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ABFF 2012 Review: Compelling Political Drama ‘Better Mus’ Come’ Misses A Few Chances

ABFF 2012 Review: Compelling Political Drama 'Better Mus' Come' Misses A Few Chances

Directed by Storm Saulter from a screenplay penned by Saulter, Paul Bucknor and Joshua Bratter, Better Mus’ Come –a fictionalized account based on real life events – is set during Jamaica’s 1970’s political turmoil among government’s socialism supporters and the Labor Union rebels to the 1978 Green Bay Massacre, in which the government tacked down and annihilated these opposing gangs.

Better mostly stars non-professional actors, aside from veteran actor Roger Guenveur Smith’s rousing minor role as the Prime Minister, including Skulls gang leder Ricky (Sheldon Shepherd), Kemala (Restless City’s Nicole Sky Grey), Ricky’s nemesis Dogheart (Duane Pusey) and others.

The bloody political drama centers on Ricky, a single father of a young boy, who has just served in time in prison for being taking part in political upheavals. He’s determined to avenge the government’s allies for unjust living conditions in their “ghetto” (Dons’), but most significantly for losing his son’s mother at the hands of officials.

A poet in his spare time, Ricky’s writings question the country’s chaos and expresses his grief over personal loss. He’s a devoted father who takes his son to school everyday; Ricky is respected in his town as he looks out for the welfare of his community. But during the night, while his son lies in his bed thirsty, Ricky preps his ammunition. In the film’s first sequence, Ricky along with his gang, infiltrate and set ablaze the prime minister’s rally.

He meets Kemala, a smart, country-girl from the other rival side of town, and they begin a tender courtship. From here on, animosities rise among the parties, which reach a climactic turn when his son’s school teacher (Sage) is killed by Ricky’s rivals.

The teacher had invited and welcomed Rickie to a Rastafarian gathering in an earlier sequence, where the teacher gave him a lesson about “not fighting a righteous battle with weapons of war.”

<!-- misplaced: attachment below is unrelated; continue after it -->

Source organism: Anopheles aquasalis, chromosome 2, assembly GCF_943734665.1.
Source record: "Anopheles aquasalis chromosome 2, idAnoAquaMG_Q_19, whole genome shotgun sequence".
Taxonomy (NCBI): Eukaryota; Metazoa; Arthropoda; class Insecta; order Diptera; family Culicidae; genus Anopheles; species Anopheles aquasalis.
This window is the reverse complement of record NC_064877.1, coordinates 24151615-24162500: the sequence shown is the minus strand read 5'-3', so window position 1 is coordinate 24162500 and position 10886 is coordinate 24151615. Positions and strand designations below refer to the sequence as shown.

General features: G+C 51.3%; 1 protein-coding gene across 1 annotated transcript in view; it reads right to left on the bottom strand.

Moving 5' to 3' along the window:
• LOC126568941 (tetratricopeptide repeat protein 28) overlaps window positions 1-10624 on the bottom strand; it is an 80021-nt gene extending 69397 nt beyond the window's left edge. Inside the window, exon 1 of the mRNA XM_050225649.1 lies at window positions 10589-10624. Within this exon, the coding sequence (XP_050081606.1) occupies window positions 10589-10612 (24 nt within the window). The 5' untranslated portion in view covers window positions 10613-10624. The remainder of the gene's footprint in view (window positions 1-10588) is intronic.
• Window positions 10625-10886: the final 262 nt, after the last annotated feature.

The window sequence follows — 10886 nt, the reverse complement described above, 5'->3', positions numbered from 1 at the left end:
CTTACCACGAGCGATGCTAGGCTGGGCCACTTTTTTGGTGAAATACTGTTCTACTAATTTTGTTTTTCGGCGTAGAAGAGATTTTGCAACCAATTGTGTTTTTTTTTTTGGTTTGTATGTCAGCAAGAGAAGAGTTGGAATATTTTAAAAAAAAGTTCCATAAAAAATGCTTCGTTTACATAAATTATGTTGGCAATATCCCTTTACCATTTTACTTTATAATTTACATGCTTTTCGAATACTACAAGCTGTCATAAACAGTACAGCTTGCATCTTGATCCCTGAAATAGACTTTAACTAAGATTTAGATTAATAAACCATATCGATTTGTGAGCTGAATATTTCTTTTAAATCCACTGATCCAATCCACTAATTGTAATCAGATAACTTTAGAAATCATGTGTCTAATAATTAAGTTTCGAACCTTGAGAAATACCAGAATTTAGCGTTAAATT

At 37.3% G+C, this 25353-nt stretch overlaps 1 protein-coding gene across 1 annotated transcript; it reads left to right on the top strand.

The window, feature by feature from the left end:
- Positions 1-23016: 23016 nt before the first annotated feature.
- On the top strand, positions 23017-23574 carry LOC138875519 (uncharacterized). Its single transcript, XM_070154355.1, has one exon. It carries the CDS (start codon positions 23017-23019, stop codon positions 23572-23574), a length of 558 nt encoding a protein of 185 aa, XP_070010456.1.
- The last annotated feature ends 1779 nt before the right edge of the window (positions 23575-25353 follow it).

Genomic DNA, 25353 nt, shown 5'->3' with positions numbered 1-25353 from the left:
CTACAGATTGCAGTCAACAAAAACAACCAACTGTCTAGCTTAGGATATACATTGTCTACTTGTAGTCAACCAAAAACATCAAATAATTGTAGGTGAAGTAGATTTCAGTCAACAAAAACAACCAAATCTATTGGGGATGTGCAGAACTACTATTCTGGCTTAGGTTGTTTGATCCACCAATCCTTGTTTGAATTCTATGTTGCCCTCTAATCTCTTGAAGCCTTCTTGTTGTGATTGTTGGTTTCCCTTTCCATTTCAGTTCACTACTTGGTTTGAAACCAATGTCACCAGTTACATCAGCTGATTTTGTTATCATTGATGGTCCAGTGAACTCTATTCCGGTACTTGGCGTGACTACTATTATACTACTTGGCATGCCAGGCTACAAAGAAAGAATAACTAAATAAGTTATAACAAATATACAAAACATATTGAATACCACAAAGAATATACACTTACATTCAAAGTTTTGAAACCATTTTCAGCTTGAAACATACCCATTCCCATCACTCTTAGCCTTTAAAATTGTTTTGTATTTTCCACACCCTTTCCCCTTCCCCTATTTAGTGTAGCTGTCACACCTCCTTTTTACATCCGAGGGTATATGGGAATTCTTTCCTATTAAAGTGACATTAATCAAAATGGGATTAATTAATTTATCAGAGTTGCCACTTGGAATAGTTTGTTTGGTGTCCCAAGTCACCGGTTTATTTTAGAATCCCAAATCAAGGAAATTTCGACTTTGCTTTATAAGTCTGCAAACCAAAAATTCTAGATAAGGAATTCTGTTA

Rickie had become conflicted about violent vengeance, especially since falling in-love with Kemala, but the recent events send Ricky and his gang to seek bloody murder against the wishes of his girlfriend.

What follows are some well-orchestrated, vibrantly scored, action-packed sequences, in which Kamala and his son are now in danger when Ricky is forced to separate from them to better the chances of their survival.

I was mostly engaged through the duration, but I wish that the film would have told the story from Ricky and Kimala’s point of view throughout. I would’ve enjoyed a more fully-fleshed relationship, in which the narrative could have been developed from. Plus the actors have wonderful chemistry.

Better also missed the opportunity to make me intimately connect with Ricky the way I wanted to. I was almost there; unfortunately, the film develops its narrative through different players and gang members, many who I really didn’t care for. The film also goes through unnecessary meandering with said characters, some which, whether intentional or not, delivered many lines of superfluous and silly dialogue…for comic relief perhaps?

The political backdrop is fascinating, the landscape photography impressive, and the leads deliver some brave and intense performances. But the unfocused direction and elements in the film’s narrative, along with the saturation of action sequences (keep in mind action is not my favorite genre; although as I mentioned previously they were well-orchestrated), left me feeling both over and underwhelmed overall, if that makes any sense.

Watch the trailer:

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